Instead, I was routed into Access for Excellence's "Brilliant and Gifted" program along with a few other very socially inept, very intelligent children. From the standpoint of my being very well educated (attended high-school and college classes in grade school)it was great. But, from the standpoint of social skills...eeehhhh...I was one of six kids in my class group and I swear all of us were somewhere on the spectrum. Better yet, I was the only female. And I never got any help with executive functioning (and is THAT an issue) or any of the other things. Sort of figured a lot of it out on my own. First inkling I had about a lot of it was reading Temple Grandin's writings even though my issues impact me differently than hers impact her.

    Wish I had help with EF--I had to figure out on my own how to break things down into lists of 'steps' and handle each step as a seperate task. Otherwise I got stuck in the beginning or middle.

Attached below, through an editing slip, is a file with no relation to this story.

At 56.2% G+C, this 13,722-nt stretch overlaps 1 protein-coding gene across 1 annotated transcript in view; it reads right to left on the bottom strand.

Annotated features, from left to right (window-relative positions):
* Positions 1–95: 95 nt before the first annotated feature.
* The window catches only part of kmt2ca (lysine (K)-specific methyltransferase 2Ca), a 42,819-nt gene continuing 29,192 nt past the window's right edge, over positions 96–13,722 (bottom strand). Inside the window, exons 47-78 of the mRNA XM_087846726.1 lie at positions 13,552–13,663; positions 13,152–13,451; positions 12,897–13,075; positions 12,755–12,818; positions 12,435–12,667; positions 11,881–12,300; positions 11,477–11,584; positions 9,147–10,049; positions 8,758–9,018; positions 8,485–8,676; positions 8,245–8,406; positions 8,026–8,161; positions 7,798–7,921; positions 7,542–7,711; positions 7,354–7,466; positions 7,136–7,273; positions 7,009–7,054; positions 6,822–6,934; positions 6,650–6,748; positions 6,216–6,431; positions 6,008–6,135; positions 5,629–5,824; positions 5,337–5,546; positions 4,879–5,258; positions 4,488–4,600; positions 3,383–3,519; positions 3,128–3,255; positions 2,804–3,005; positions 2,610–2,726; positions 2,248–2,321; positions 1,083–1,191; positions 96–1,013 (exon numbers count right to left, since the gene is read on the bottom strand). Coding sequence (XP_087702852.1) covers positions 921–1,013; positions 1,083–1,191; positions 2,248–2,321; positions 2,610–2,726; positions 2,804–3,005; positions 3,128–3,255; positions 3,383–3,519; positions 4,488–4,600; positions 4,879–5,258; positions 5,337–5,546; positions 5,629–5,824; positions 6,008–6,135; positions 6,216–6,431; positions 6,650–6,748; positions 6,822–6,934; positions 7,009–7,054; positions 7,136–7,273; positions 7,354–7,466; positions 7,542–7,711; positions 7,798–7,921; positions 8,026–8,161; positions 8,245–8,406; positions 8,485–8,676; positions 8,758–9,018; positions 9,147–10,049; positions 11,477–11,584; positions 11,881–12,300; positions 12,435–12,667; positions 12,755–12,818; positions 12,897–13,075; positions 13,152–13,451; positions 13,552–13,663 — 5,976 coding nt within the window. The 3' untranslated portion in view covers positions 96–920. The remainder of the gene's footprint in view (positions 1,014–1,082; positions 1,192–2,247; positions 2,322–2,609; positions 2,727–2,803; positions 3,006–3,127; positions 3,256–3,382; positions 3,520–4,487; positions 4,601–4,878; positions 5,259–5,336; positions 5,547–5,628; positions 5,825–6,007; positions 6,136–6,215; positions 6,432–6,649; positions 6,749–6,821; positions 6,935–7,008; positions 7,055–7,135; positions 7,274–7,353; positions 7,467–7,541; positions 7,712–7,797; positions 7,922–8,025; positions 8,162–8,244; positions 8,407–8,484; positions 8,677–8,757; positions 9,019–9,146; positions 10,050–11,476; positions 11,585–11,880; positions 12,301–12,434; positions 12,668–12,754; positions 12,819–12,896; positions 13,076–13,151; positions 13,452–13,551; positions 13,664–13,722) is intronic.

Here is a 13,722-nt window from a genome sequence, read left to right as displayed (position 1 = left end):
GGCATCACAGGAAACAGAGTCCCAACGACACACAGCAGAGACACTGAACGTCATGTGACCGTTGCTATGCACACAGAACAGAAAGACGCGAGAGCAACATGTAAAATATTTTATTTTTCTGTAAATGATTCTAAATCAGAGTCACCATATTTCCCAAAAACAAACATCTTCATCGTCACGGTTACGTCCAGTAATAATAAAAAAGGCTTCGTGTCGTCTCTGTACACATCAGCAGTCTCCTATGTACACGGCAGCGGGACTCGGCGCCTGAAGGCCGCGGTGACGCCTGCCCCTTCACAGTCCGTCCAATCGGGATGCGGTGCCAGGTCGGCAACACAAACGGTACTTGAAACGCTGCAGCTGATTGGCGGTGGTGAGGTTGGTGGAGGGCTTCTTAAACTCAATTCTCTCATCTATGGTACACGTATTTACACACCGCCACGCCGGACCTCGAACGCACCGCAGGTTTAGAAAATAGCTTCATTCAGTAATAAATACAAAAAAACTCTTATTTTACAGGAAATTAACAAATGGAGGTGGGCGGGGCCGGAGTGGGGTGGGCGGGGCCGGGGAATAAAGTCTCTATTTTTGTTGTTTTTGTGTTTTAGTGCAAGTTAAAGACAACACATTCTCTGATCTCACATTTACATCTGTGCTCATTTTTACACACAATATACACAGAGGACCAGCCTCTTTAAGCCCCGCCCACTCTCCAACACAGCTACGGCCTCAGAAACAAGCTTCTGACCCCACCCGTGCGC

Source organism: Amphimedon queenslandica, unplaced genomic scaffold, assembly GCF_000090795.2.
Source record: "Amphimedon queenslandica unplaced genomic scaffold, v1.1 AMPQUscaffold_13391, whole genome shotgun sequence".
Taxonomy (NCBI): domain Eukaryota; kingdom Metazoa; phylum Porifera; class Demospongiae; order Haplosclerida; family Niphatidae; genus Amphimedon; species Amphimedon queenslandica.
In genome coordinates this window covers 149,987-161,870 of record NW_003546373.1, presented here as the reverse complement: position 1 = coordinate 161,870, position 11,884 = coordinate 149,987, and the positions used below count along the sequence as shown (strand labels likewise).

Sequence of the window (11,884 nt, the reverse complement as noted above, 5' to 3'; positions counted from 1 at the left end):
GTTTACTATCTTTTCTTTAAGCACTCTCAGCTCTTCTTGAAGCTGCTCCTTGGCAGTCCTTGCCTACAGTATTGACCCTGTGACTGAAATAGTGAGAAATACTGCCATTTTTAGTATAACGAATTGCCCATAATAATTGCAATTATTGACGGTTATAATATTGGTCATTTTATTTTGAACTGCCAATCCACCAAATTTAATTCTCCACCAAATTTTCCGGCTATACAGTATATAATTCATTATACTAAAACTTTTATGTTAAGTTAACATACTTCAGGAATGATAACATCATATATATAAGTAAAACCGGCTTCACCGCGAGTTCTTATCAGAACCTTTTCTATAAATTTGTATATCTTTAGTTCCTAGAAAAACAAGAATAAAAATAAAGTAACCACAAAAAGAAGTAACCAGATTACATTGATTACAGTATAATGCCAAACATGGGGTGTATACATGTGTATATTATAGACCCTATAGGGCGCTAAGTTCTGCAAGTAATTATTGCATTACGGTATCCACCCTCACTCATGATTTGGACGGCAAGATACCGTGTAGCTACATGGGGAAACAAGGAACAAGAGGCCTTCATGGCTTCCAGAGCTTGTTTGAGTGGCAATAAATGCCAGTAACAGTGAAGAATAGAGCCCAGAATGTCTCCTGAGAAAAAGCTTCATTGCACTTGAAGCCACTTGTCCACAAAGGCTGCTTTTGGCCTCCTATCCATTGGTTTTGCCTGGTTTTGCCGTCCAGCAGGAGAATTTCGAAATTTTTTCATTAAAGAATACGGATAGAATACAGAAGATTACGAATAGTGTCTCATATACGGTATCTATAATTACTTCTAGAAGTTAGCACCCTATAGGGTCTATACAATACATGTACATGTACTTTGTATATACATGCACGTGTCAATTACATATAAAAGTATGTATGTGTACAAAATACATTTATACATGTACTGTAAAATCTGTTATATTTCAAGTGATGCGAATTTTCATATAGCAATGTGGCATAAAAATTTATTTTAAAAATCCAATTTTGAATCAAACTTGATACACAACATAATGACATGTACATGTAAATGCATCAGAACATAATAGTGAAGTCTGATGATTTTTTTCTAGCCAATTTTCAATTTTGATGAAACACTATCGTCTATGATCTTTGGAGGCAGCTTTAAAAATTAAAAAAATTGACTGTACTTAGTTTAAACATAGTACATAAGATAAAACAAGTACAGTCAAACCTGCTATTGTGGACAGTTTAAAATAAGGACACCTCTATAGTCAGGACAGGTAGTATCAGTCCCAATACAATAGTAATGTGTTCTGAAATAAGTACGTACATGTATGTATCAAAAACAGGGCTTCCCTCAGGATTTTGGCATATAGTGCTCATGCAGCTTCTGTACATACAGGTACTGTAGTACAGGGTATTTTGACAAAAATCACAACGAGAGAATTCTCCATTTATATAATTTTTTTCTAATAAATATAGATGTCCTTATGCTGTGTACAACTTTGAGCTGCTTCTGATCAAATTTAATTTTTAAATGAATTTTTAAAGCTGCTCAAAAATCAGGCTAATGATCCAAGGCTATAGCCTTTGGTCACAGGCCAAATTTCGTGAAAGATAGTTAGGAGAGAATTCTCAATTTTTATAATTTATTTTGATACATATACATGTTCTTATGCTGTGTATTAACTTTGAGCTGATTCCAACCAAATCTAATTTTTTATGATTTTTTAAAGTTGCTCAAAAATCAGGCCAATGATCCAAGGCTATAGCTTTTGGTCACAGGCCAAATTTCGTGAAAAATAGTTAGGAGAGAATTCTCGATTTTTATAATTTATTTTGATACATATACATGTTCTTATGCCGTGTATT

If we could combine today's social training with the sort of educational opportunities I had...wow...wouldn't that be great?
     
  14. Wildflower

    Wildflower Active Member

    The BBC's website has a fun interactive program called "Spot the Fake Smile" BBC Website that difficult child and I both did. Amazingly, he did better at it than I did! I found it was a useful tool for him. It doesn't provide the range of emotions - but it does help with detecting nuances.

    Fran and Ephchap, there seem to be lots of good resources here - any chance of archiving this?
     
  15. pigless

    pigless New Member

    Kat, it's also fun to watch soap operas with the sound turned off. Bam needed some coaching in this skill, but Pebbles is a natural.

    What totally boggles my mind is how you could figure out that a borderline was stalking you on the internet. How were you able to see through all that emotion?
     
  16. GoingNorth

    GoingNorth Crazy Cat Lady